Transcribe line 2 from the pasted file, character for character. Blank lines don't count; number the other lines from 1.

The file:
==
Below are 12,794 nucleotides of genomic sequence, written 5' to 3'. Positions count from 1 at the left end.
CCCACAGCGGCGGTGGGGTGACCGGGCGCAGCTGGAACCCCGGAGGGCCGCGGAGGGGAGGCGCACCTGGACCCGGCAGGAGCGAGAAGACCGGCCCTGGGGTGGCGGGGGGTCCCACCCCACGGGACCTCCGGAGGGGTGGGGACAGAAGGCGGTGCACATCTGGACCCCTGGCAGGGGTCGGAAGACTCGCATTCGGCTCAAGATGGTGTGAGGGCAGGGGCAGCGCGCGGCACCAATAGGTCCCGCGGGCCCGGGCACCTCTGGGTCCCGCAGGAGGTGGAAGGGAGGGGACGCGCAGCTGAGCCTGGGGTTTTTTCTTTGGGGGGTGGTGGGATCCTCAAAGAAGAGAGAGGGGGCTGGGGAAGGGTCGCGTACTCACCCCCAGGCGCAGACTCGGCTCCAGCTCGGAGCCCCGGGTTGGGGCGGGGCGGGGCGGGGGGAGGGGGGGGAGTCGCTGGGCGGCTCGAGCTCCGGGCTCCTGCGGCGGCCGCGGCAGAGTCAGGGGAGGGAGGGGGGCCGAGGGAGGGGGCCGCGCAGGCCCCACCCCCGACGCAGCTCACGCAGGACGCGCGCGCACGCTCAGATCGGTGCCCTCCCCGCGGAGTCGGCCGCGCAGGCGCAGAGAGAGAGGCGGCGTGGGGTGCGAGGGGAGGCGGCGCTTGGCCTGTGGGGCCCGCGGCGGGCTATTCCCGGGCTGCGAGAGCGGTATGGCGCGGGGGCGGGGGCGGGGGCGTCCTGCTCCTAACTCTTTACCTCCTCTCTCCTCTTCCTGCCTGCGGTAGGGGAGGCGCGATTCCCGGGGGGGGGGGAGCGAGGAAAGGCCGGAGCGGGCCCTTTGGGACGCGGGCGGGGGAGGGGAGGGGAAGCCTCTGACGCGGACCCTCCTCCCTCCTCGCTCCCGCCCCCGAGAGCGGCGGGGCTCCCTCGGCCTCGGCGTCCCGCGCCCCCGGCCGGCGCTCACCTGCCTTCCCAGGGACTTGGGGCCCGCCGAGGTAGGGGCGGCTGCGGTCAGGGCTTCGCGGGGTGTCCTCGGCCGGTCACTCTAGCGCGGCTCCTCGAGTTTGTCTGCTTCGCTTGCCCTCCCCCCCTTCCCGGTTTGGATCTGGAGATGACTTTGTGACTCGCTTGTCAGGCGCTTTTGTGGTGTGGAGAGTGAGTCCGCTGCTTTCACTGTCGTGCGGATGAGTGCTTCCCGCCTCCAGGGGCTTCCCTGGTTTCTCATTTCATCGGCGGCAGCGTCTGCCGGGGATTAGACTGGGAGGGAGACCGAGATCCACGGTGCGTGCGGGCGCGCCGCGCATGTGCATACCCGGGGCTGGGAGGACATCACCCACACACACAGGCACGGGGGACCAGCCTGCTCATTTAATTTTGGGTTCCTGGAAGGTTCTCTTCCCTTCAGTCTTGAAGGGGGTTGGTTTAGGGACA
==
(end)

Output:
CCCACAGCGGCGGTGGGGTGACCGGGCGCAGCTGGAACCCCGGAGGGCCGCGGAGGGGAGGCGCACCTGGACCCGGCAGGAGCGAGAAGACCGGCCCTGGGGTGGCGGGGGGTCCCACCCCACGGGACCTCCGGAGGGGTGGGGACAGAAGGCGGTGCACATCTGGACCCCTGGCAGGGGTCGGAAGACTCGCATTCGGCTCAAGATGGTGTGAGGGCAGGGGCAGCGCGCGGCACCAATAGGTCCCGCGGGCCCGGGCACCTCTGGGTCCCGCAGGAGGTGGAAGGGAGGGGACGCGCAGCTGAGCCTGGGGTTTTTTCTTTGGGGGGTGGTGGGATCCTCAAAGAAGAGAGAGGGGGCTGGGGAAGGGTCGCGTACTCACCCCCAGGCGCAGACTCGGCTCCAGCTCGGAGCCCCGGGTTGGGGCGGGGCGGGGCGGGGGGAGGGGGGGGAGTCGCTGGGCGGCTCGAGCTCCGGGCTCCTGCGGCGGCCGCGGCAGAGTCAGGGGAGGGAGGGGGGCCGAGGGAGGGGGCCGCGCAGGCCCCACCCCCGACGCAGCTCACGCAGGACGCGCGCGCACGCTCAGATCGGTGCCCTCCCCGCGGAGTCGGCCGCGCAGGCGCAGAGAGAGAGGCGGCGTGGGGTGCGAGGGGAGGCGGCGCTTGGCCTGTGGGGCCCGCGGCGGGCTATTCCCGGGCTGCGAGAGCGGTATGGCGCGGGGGCGGGGGCGGGGGCGTCCTGCTCCTAACTCTTTACCTCCTCTCTCCTCTTCCTGCCTGCGGTAGGGGAGGCGCGATTCCCGGGGGGGGGGGAGCGAGGAAAGGCCGGAGCGGGCCCTTTGGGACGCGGGCGGGGGAGGGGAGGGGAAGCCTCTGACGCGGACCCTCCTCCCTCCTCGCTCCCGCCCCCGAGAGCGGCGGGGCTCCCTCGGCCTCGGCGTCCCGCGCCCCCGGCCGGCGCTCACCTGCCTTCCCAGGGACTTGGGGCCCGCCGAGGTAGGGGCGGCTGCGGTCAGGGCTTCGCGGGGTGTCCTCGGCCGGTCACTCTAGCGCGGCTCCTCGAGTTTGTCTGCTTCGCTTGCCCTCCCCCCCTTCCCGGTTTGGATCTGGAGATGACTTTGTGACTCGCTTGTCAGGCGCTTTTGTGGTGTGGAGAGTGAGTCCGCTGCTTTCACTGTCGTGCGGATGAGTGCTTCCCGCCTCCAGGGGCTTCCCTGGTTTCTCATTTCATCGGCGGCAGCGTCTGCCGGGGATTAGACTGGGAGGGAGACCGAGATCCACGGTGCGTGCGGGCGCGCCGCGCATGTGCATACCCGGGGCTGGGAGGACATCACCCACACACACAGGCACGGGGGACCAGCCTGCTCATTTAATTTTGGGTTCCTGGAAGGTTCTCTTCCCTTCAGTCTTGAAGGGGGTTGGTTTAGGGACA